Two Legends, One Starry-Eyed Kid – Buddy Guy & Junior Wells Play The Blues

Going to Northwestern afforded me the great opportunity of going into Chicago and hitting clubs like Biddy Mulligan’s, Blues, etc., Kingston Mine’s, Mama Rosa’s and the Checkerboard Lounge to name a few…

For a few bucks  and a few drinks you could see the biggest names in the Blues… What an education.

At the same time I got hooked on the harmonica, and while I was doing an improv/sketch show called The Mee-Ow Show, Todd Weeks, the amazing harp and horn player in our band (Dr. Bob And the Fakaktah Blues Band), actually taught me how to play and bend…

That was it… and whenever I could see a harp master, I ran into town… Sugar Blue, James Cotton… and one of today’s amazing maestros…

Buddy Guy & Junior Wells – Buddy Guy & Junior Wells Play The Blues

Ahhh, this gives me the ability to discuss two greats at once.

The first time I saw Junior Wells playing at Biddy Mulligan’s I was overly excited… I had just mastered some blues licks and wanted to tell him how much he influenced my playing.  He must have been around 52 at the time… and was wasted out of his mind.  Apparently he was still doing smack even then.

He spoke to me in a rapid fire and incoherent manner and sadly I could not understand a single word he said… However, whenever he wanted to come on and off the stage he would look for me and used me as a kind of crutch.  It was thrilling and wild… and sad at the same time.  But it is memory I will never forget… and his playing… wow.

I never saw them play together live… but Buddy had his own demons… There was more than one occasion when he was almost too drunk to play and spent the night leading the audience in choruses of “Shiiiiiit” instead of guitar riffs… But man, when he focused and played he was riveting… a true guitar genius.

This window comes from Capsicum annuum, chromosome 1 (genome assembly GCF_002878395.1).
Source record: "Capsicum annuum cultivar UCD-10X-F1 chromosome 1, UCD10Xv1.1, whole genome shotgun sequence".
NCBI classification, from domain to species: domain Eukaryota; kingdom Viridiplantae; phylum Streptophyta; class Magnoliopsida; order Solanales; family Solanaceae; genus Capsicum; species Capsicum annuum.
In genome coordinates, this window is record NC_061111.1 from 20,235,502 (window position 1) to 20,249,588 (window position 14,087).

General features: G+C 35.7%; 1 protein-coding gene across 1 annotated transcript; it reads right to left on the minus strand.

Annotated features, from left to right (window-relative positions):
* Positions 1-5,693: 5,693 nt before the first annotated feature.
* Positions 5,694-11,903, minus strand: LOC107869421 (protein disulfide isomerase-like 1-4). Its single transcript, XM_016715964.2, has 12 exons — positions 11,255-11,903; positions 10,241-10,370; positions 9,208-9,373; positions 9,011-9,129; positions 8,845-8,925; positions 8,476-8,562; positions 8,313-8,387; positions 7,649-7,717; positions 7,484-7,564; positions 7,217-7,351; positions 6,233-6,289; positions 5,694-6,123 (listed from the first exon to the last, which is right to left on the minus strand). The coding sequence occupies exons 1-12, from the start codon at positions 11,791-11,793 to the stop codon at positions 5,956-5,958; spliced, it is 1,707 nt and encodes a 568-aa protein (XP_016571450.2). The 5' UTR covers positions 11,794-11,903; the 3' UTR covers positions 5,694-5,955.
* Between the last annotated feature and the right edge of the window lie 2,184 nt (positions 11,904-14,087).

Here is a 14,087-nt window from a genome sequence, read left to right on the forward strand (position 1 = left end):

Buddy was playing in Chicago one April when Eric Clapton, Phil Collins and Robert Cray were on tour together and making a stop in the Windy City.  The rumors were that Eric would ALWAYS show up and jam when he and Buddy were in the same town…

The options were Biddy Mulligan’s, a legit Blues bar on Saturday night… or the Limelight on Easter Sunday.  We could only go to one show and chose the Blues bar.  Doh!  That Easter Sunday, I missed Eric Clapton, Phil Collins and Robert Cray showing up and jamming with Buddy Guy for hours and hours…

In LA, Buddy was playing two shows at The Roxy.  Clapton was in town and knowing I had been burned once, I vowed to choose right this time around.  Buddy was doing an early show and a late show… My NU pal Russ and I chose the late show… Come on, Rockers do everything late.  DOH AGAIN!  As we were standing on line waiting to get in, Eric Clapton walked past us… having jammed at the EARLY SHOW!!!

I have many more stories like this, which still set my soul into deep regret and sadness… But what can you do!

In the meantime, I have this stellar album to get me through…

These two played together quite often…  and whenever they did, the Blues came alive…

Yes, I first heard Belushi sing it… But “Messin’ With The Kid” is my favorite song on this record and one of my most favorite blues songs ever.  This came to define Junior Wells and was his signature song, though it was written by Mel London, and ironically on this one there is no harp…

This album has some amazing players on it… Clapton, AC Reed, Mike Utley and Dr. John!

AllMusic says:  “Considering the troubled background of this album (Eric Clapton, Ahmet Ertegun, and Tom Dowd only ended up with eight tracks at a series of 1970 sessions in Miami; two years later, the J. Geils Band was brought in to cut two additional songs to round out the long-delayed LP for 1972 release), the results were pretty impressive. Buddy Guy contributes dazzling lead axe to their revival of “T-Bone Shuffle”; Junior Wells provides a sparkling remake of Sonny Boy’s “My Baby She Left Me,” and Guy is entirely credible in a grinding Otis Redding mode on the Southern soul stomper “A Man of Many Words.”

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Filed under Marc's Mixed Bag - A Little Of Everything, Marc's Playlist - Music That Moves Me

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